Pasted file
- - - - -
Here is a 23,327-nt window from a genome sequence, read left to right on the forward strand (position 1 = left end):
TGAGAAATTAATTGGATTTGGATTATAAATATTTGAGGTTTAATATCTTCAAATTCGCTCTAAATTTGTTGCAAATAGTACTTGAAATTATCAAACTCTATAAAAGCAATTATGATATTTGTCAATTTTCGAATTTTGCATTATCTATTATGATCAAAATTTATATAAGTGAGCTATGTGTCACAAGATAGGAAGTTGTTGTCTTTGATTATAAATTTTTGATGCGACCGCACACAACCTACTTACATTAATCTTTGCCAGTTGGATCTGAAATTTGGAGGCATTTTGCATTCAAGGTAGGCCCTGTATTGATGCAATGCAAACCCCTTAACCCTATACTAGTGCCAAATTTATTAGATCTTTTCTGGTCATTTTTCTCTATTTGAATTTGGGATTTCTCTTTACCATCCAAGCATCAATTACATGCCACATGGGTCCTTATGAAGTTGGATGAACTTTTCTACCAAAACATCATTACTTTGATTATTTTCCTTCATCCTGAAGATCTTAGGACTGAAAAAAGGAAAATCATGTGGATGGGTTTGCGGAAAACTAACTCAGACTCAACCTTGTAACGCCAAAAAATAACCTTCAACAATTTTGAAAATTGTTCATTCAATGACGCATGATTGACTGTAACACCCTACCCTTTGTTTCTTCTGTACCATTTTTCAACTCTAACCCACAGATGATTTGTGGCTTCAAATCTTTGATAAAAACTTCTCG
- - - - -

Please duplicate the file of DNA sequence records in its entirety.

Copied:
Here is a 23,327-nt window from a genome sequence, read left to right on the forward strand (position 1 = left end):
TGAGAAATTAATTGGATTTGGATTATAAATATTTGAGGTTTAATATCTTCAAATTCGCTCTAAATTTGTTGCAAATAGTACTTGAAATTATCAAACTCTATAAAAGCAATTATGATATTTGTCAATTTTCGAATTTTGCATTATCTATTATGATCAAAATTTATATAAGTGAGCTATGTGTCACAAGATAGGAAGTTGTTGTCTTTGATTATAAATTTTTGATGCGACCGCACACAACCTACTTACATTAATCTTTGCCAGTTGGATCTGAAATTTGGAGGCATTTTGCATTCAAGGTAGGCCCTGTATTGATGCAATGCAAACCCCTTAACCCTATACTAGTGCCAAATTTATTAGATCTTTTCTGGTCATTTTTCTCTATTTGAATTTGGGATTTCTCTTTACCATCCAAGCATCAATTACATGCCACATGGGTCCTTATGAAGTTGGATGAACTTTTCTACCAAAACATCATTACTTTGATTATTTTCCTTCATCCTGAAGATCTTAGGACTGAAAAAAGGAAAATCATGTGGATGGGTTTGCGGAAAACTAACTCAGACTCAACCTTGTAACGCCAAAAAATAACCTTCAACAATTTTGAAAATTGTTCATTCAATGACGCATGATTGACTGTAACACCCTACCCTTTGTTTCTTCTGTACCATTTTTCAACTCTAACCCACAGATGATTTGTGGCTTCAAATCTTTGATAAAAACTTCTCG